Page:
April 5-11, 2013

By Dr. Ronald Klatz & Dr. Robert Goldman

Longevity News and Review provides readers with the latest information in breakthroughs pertaining to the extension of the healthy human lifespan.  These news summaries are compiled by the American Academy of Anti-Aging Medicine (A4M; www.worldhealth.net), a non-profit medical society composed of 24,000 physician and scientist members from 110 nations, united in a mission to advance biomedical technologies to detect, prevent, and treat aging related disease and to promote research into methods to retard and optimize the human aging process.   Dr. Ronald Klatz, M.D., D.O., A4M President, and Dr. Robert Goldman, M.D., Ph.D., D.O., FAASP, A4M Chairman, physician co-founders of the anti-aging medical movement, distill these headlines and provide their insightful commentary.

Telomeres Tell Longevity
John Carlquist, from the University of Utah (Utah, USA), and colleagues tested DNA samples from over 3,500 heart attack and stroke patients. They drew upon an archive of peripheral blood DNA samples collected from nearly 30,000 heart patients, with as much as 20 years of follow-up clinical and survival data. Correlating the data with samples tested, the team was able to predict survival rates among patients with heart disease based on the telomere lengths. The lead investigator comments that: “I believe telomere length could be used in the future as a way to measure the effectiveness of heart care treatment.”

Dr. Klatz observes: “Telomeres are the end caps of chromosomes, protecting the DNA complexes from deterioration during cell division. Telomere shortening is considered a marker of cellular aging, and prematurely shortened telomeres have been linked to increased risk of cancers, heart disease, dementia and death.  Researchers are successfully able to predict survival rates and life expectancy among patients with heart disease, based on the length of the end caps of their chromosomes.”  
Senior Gamers
Jason C. Allaire, from North Carolina State University (North Carolina, USA), and colleagues asked 140 people, ages 63 years and older, how often they played video games, if at all:  61% of study participants played video games at least occasionally, with 35% of participants saying they played at least once per week.  The subjects took a battery of tests to assess their emotional and social well-being.  The team found that participants who played video games, including those who only played occasionally, reported higher levels of well-being. Those who did not play video games reported more negative emotions and a tendency toward higher levels of depression.  Writing that: “Regular and Occasional Gamers [perform] better, on average, than Non-gaming older adults,” the study authors submit that: “Findings suggest that playing may serve as a positive activity associated with successful aging.”

Remarks Dr. Goldman: “Not just for teens and 20-somethings, video games can exert beneficial effects for seniors.  Older adults who play video games report higher levels of emotional well-being.”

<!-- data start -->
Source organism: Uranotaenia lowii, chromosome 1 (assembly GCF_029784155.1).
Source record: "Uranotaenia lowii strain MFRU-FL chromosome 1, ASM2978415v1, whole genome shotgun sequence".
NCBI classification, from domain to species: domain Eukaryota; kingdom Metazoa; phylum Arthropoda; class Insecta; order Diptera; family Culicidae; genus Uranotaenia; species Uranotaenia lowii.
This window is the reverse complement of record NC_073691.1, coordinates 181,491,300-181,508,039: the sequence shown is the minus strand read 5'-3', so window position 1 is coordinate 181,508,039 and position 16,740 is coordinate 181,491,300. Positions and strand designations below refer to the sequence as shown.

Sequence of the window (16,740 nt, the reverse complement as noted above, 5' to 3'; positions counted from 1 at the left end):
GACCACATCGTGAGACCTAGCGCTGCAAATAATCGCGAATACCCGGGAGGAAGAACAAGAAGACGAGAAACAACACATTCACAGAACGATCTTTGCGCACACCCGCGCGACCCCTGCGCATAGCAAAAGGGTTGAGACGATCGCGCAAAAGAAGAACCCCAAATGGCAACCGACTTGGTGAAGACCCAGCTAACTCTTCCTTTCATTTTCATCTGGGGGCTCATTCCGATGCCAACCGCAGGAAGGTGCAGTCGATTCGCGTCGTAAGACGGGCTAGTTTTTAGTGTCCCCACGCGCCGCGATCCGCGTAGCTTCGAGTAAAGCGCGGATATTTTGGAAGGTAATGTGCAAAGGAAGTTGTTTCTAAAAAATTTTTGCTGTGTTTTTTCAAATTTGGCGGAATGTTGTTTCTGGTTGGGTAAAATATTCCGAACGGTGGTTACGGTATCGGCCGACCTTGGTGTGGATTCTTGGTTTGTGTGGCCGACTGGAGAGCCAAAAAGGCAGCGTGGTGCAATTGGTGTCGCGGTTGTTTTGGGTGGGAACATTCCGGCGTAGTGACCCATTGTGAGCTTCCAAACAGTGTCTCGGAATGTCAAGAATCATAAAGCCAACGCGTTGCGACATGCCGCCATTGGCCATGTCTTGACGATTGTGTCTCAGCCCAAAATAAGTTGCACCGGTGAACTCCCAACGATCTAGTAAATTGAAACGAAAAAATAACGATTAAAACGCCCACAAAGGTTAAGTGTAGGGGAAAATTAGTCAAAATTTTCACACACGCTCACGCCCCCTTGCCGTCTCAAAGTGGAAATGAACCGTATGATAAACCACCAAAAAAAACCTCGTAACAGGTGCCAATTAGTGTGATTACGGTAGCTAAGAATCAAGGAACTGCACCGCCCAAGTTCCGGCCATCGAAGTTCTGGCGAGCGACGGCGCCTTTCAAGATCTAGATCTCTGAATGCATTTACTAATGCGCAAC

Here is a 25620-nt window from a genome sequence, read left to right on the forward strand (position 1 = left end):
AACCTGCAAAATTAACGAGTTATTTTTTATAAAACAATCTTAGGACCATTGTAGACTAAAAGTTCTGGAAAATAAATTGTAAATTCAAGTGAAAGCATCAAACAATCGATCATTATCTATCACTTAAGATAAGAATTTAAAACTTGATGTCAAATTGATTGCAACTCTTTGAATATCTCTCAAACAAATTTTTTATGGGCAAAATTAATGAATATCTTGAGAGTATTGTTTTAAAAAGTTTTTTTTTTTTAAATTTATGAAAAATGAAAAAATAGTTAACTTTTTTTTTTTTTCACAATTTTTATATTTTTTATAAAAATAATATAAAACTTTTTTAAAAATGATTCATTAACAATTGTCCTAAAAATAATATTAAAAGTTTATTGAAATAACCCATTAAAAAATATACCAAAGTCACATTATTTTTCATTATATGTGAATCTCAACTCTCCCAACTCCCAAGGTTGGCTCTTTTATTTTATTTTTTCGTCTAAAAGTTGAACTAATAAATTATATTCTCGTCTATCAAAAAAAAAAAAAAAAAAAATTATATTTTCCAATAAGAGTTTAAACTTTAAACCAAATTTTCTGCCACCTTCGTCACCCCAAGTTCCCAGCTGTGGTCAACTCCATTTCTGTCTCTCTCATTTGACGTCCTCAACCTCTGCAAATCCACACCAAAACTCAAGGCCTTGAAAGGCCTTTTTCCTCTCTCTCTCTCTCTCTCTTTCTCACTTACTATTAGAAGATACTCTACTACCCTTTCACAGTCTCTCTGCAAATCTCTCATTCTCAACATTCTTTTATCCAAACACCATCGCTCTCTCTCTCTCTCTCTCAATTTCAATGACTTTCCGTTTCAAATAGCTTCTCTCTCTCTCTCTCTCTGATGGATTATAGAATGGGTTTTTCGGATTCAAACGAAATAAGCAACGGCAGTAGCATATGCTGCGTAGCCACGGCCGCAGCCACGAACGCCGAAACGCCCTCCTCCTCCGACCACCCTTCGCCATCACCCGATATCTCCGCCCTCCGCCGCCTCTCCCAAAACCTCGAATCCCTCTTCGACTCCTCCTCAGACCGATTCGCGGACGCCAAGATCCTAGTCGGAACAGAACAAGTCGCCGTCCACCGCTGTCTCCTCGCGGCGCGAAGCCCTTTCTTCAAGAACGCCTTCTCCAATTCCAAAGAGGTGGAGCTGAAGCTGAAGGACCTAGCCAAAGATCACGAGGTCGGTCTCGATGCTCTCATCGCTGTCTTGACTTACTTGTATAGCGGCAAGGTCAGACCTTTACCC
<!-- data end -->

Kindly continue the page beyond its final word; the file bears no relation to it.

Fish Lowers Blood Pressure
Stefan H. Heinemann, from Friedrich Schiller University Jena (Germany), and colleagues studied the molecular mechanisms that underlie the capacity for omega-3s to lower blood pressure.  The team showed that the ‘SLO1’ potassium channel is an important component in the effectiveness of omega-3 fatty acids, acting like very specific receptors for omega-3 compounds such as docosahexaeonic acid (DHA).Employing a laboratory animal model, the researchers assessed the effects of omega-3 fatty acids on SLO1 channels of the cardiovascular system, finding that the administration of DHA resulted in an expansion of the blood vessels and consequently a drop in blood pressure.  As well, in genetically modified mice however, which were not able to produce the SLO1 channel, the antihypertensive impact of DHA failed to appear.

Comments Dr. Klatz: “A low-fat source of quality protein, fish is considered an important part of a healthy diet. Fatty fish such as salmon, mackerel, and herring are abundant in omega-3 fatty acids – for which mounting evidence suggests a diverse array of health effects.  A diet rich in fish-source omega-3 fatty acids exerts an antihypertensive effect.”

Anti-aging medicine is the fastest-growing medical specialty throughout the world and is founded on the application of advanced scientific and medical technologies for the early detection, prevention, treatment, and reversal of age-related dysfunction, disorders, and diseases.  It is a healthcare model promoting innovative science and research to prolong the healthy lifespan in humans.  As such, anti-aging medicine is based on solid scientific principles of responsible medical care that are consistent with those applied in other preventive health specialties.  The goal of anti-aging medicine is not to merely prolong the total years of an individual’s life, but to ensure that those years are enjoyed in a productive and vital fashion.
Visit the A4M’s World Health Network website, at www.worldhealth.net, to learn more about the A4M and its educational endeavors and to sign-up for your free subscription o Longevity Magazine™ e-Journal.

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